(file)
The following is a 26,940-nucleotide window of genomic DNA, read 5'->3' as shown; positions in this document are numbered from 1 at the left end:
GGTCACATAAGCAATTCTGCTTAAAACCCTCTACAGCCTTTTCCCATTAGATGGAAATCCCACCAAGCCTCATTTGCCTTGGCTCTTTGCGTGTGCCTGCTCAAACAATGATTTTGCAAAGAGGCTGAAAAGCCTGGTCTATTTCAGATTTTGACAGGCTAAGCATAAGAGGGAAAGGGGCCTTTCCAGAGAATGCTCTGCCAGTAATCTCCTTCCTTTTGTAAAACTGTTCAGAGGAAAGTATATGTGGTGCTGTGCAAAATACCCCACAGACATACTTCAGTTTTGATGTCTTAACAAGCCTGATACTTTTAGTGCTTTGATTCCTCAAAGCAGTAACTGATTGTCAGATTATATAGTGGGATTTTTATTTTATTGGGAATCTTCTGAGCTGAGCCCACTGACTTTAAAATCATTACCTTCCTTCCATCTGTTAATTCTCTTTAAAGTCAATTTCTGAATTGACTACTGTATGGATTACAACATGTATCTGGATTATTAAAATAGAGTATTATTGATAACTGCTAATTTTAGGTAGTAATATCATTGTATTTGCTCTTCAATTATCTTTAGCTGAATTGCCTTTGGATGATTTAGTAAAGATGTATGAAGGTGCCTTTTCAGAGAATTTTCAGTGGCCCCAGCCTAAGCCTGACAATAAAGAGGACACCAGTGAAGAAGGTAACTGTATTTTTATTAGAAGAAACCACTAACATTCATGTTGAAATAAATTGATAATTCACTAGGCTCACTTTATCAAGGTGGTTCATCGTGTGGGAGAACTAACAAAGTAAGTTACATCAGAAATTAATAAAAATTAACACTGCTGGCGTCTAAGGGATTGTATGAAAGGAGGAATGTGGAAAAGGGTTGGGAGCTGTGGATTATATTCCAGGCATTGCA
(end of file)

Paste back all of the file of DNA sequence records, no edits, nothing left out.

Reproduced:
The following is a 26,940-nucleotide window of genomic DNA, read 5'->3' as shown; positions in this document are numbered from 1 at the left end:
GGTCACATAAGCAATTCTGCTTAAAACCCTCTACAGCCTTTTCCCATTAGATGGAAATCCCACCAAGCCTCATTTGCCTTGGCTCTTTGCGTGTGCCTGCTCAAACAATGATTTTGCAAAGAGGCTGAAAAGCCTGGTCTATTTCAGATTTTGACAGGCTAAGCATAAGAGGGAAAGGGGCCTTTCCAGAGAATGCTCTGCCAGTAATCTCCTTCCTTTTGTAAAACTGTTCAGAGGAAAGTATATGTGGTGCTGTGCAAAATACCCCACAGACATACTTCAGTTTTGATGTCTTAACAAGCCTGATACTTTTAGTGCTTTGATTCCTCAAAGCAGTAACTGATTGTCAGATTATATAGTGGGATTTTTATTTTATTGGGAATCTTCTGAGCTGAGCCCACTGACTTTAAAATCATTACCTTCCTTCCATCTGTTAATTCTCTTTAAAGTCAATTTCTGAATTGACTACTGTATGGATTACAACATGTATCTGGATTATTAAAATAGAGTATTATTGATAACTGCTAATTTTAGGTAGTAATATCATTGTATTTGCTCTTCAATTATCTTTAGCTGAATTGCCTTTGGATGATTTAGTAAAGATGTATGAAGGTGCCTTTTCAGAGAATTTTCAGTGGCCCCAGCCTAAGCCTGACAATAAAGAGGACACCAGTGAAGAAGGTAACTGTATTTTTATTAGAAGAAACCACTAACATTCATGTTGAAATAAATTGATAATTCACTAGGCTCACTTTATCAAGGTGGTTCATCGTGTGGGAGAACTAACAAAGTAAGTTACATCAGAAATTAATAAAAATTAACACTGCTGGCGTCTAAGGGATTGTATGAAAGGAGGAATGTGGAAAAGGGTTGGGAGCTGTGGATTATATTCCAGGCATTGCA